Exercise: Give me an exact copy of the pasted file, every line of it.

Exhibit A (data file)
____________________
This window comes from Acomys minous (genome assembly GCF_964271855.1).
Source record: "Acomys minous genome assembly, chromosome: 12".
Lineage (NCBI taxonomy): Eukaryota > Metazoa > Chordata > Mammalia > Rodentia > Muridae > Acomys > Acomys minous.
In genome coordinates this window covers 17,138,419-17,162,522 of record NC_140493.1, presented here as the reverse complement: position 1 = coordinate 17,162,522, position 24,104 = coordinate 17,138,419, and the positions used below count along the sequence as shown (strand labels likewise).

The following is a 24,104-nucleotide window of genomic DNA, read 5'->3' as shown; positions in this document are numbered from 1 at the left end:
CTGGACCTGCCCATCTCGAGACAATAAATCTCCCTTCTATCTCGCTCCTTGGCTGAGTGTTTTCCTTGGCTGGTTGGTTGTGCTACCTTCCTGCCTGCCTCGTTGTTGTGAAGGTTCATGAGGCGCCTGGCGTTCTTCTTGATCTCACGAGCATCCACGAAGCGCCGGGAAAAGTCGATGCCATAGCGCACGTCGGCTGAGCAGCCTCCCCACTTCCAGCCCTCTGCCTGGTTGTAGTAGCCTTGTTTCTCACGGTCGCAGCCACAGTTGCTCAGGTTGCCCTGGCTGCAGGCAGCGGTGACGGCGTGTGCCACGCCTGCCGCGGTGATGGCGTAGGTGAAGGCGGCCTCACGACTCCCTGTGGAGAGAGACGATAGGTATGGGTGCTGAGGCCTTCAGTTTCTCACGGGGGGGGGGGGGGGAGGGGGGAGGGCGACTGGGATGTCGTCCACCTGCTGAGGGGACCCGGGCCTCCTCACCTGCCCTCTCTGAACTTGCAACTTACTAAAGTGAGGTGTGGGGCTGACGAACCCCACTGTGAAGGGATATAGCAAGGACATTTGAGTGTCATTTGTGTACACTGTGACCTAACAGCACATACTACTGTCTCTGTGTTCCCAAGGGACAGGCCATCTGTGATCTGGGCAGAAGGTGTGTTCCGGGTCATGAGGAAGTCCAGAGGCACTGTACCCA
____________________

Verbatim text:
This window comes from Acomys minous (genome assembly GCF_964271855.1).
Source record: "Acomys minous genome assembly, chromosome: 12".
Lineage (NCBI taxonomy): Eukaryota > Metazoa > Chordata > Mammalia > Rodentia > Muridae > Acomys > Acomys minous.
In genome coordinates this window covers 17,138,419-17,162,522 of record NC_140493.1, presented here as the reverse complement: position 1 = coordinate 17,162,522, position 24,104 = coordinate 17,138,419, and the positions used below count along the sequence as shown (strand labels likewise).

The following is a 24,104-nucleotide window of genomic DNA, read 5'->3' as shown; positions in this document are numbered from 1 at the left end:
CTGGACCTGCCCATCTCGAGACAATAAATCTCCCTTCTATCTCGCTCCTTGGCTGAGTGTTTTCCTTGGCTGGTTGGTTGTGCTACCTTCCTGCCTGCCTCGTTGTTGTGAAGGTTCATGAGGCGCCTGGCGTTCTTCTTGATCTCACGAGCATCCACGAAGCGCCGGGAAAAGTCGATGCCATAGCGCACGTCGGCTGAGCAGCCTCCCCACTTCCAGCCCTCTGCCTGGTTGTAGTAGCCTTGTTTCTCACGGTCGCAGCCACAGTTGCTCAGGTTGCCCTGGCTGCAGGCAGCGGTGACGGCGTGTGCCACGCCTGCCGCGGTGATGGCGTAGGTGAAGGCGGCCTCACGACTCCCTGTGGAGAGAGACGATAGGTATGGGTGCTGAGGCCTTCAGTTTCTCACGGGGGGGGGGGGGGGAGGGGGGAGGGCGACTGGGATGTCGTCCACCTGCTGAGGGGACCCGGGCCTCCTCACCTGCCCTCTCTGAACTTGCAACTTACTAAAGTGAGGTGTGGGGCTGACGAACCCCACTGTGAAGGGATATAGCAAGGACATTTGAGTGTCATTTGTGTACACTGTGACCTAACAGCACATACTACTGTCTCTGTGTTCCCAAGGGACAGGCCATCTGTGATCTGGGCAGAAGGTGTGTTCCGGGTCATGAGGAAGTCCAGAGGCACTGTACCCA